Provide complete protection against domestic human trafficking.

2011, 2012

Ensure that primary education is free by law.

2010, 2011, 2012

Coordination and Enforcement

Establish a coordinating mechanism to combat the worst forms of child labor.

2009, 2010, 2011, 2012

Collect and make data on the number and type of inspections related to the worst forms of child labor publicly accessible.

2009, 2010, 2011, 2012

Policies

Establish policies to address the relevant worst forms of child labor in Samoa.

2009, 2010, 2011, 2012

Conduct comprehensive research to better understand the extent and nature of the dangers contributing to the worst forms of child labor in sectors such as agriculture and domestic service.

2010, 2011, 2012

Social Programs

Assess the impact that the Strategy for the Development of Samoa 2008-12 may have on child labor.

2012

Develop and implement programs to protect children from engaging in the worst forms of child labor in Samoa, including children working under exploitative conditions in agriculture, and domestic service.

2009, 2010, 2011, 2012



1. UNESCO Institute for Statistics. Gross intake ratio to the last grade of primary. Total.; February 4, 2013; http://www.uis.unesco.org/Pages/default.aspx?SPSLanguage=EN. Data provided is the gross intake ratio to the last grade of primary school. This measure is a proxy measure for primary completion. For more information, please see the "Children's Work and Education Statistics: Sources and Definitions" section of this report.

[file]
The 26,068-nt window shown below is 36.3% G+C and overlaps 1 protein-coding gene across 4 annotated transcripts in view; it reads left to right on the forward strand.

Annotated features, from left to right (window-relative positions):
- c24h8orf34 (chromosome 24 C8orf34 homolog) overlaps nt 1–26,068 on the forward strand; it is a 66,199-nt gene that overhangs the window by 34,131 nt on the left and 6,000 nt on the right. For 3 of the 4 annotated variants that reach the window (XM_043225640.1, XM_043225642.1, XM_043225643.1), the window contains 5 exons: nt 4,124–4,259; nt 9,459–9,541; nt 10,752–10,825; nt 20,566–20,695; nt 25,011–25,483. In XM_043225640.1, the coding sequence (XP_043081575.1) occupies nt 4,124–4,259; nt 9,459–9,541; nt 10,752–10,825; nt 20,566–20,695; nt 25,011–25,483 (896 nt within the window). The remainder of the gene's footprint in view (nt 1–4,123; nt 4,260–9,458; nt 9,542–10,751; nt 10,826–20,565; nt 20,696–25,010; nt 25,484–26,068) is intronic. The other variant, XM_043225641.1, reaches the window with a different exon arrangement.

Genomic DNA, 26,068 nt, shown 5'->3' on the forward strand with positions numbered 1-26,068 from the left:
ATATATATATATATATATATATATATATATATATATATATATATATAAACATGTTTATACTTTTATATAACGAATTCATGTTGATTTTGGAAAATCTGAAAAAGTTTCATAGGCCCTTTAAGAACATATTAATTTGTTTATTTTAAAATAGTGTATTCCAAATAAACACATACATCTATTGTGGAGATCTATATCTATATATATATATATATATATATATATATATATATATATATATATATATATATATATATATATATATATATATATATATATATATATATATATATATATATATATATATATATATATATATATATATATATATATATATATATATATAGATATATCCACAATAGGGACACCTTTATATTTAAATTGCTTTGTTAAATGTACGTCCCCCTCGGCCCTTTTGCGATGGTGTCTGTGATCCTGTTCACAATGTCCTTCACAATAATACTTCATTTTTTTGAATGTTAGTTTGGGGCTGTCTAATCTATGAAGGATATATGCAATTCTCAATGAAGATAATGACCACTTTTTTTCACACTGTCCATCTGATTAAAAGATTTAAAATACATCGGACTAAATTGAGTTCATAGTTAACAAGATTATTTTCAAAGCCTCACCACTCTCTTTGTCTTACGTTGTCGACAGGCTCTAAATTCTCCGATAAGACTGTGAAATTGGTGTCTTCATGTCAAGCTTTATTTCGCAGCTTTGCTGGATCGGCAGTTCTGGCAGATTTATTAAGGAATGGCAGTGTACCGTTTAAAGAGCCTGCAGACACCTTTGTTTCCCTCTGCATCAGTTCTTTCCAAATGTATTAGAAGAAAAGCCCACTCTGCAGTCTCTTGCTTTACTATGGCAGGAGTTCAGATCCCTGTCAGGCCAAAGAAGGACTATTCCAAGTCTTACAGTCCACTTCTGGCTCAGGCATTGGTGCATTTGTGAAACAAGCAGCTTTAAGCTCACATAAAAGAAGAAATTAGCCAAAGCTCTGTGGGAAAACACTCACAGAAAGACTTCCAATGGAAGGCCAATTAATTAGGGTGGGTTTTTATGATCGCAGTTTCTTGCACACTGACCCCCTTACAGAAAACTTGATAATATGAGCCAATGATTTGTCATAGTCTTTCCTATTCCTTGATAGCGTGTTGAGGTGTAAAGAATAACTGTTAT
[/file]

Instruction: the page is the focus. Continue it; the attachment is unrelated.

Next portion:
2. UCW. Analysis of Child Economic Activity and School Attendance Statistics from National Household or Child Labor Surveys. February 5, 2013. Reliable statistical data on the worst forms of child labor are especially difficult to collect given the often hidden or illegal nature of the worst forms. As a result, statistics on children’s work in general are reported in this chart, which may or may not include the worst forms of child labor. For more information on sources used, the definition of working children and other indicators used in this report, please see the “Children's Work and Education Statistics: Sources and Definitions” section of this report.

3. U.S. Department of State official. E-mail communication to. USDOL official. June 18, 2012.

4. U.S. Department of State. Samoa. In: Country Reports on Human Rights Practices- 2012. Washington, DC; April 19, 2013; http://www.state.gov/j/drl/rls/hrrpt/humanrightsreport/index.htm#wrapper.

5. International Labour Office. Farming, International Labour Organization, [online] January 31, 2012 [cited October 26, 2012]; http://www.ilo.org/ipec/areas/Agriculture/WCMS_172416/lang--en/index.htm.

6. International Labour Office. Children in hazardous work: What we know, What we need to do. Geneva, International Labour Organization; 2011. http://www.ilo.org/wcmsp5/groups/public/---dgreports/---dcomm/---publ/documents/publication/wcms_155428.pdf. While country-specific information on the dangers children face in agriculture is not available, research studies and other reports have documented the dangerous nature of tasks in agriculture and their accompanying occupational exposures, injuries and potential health consequences to children working in the sector.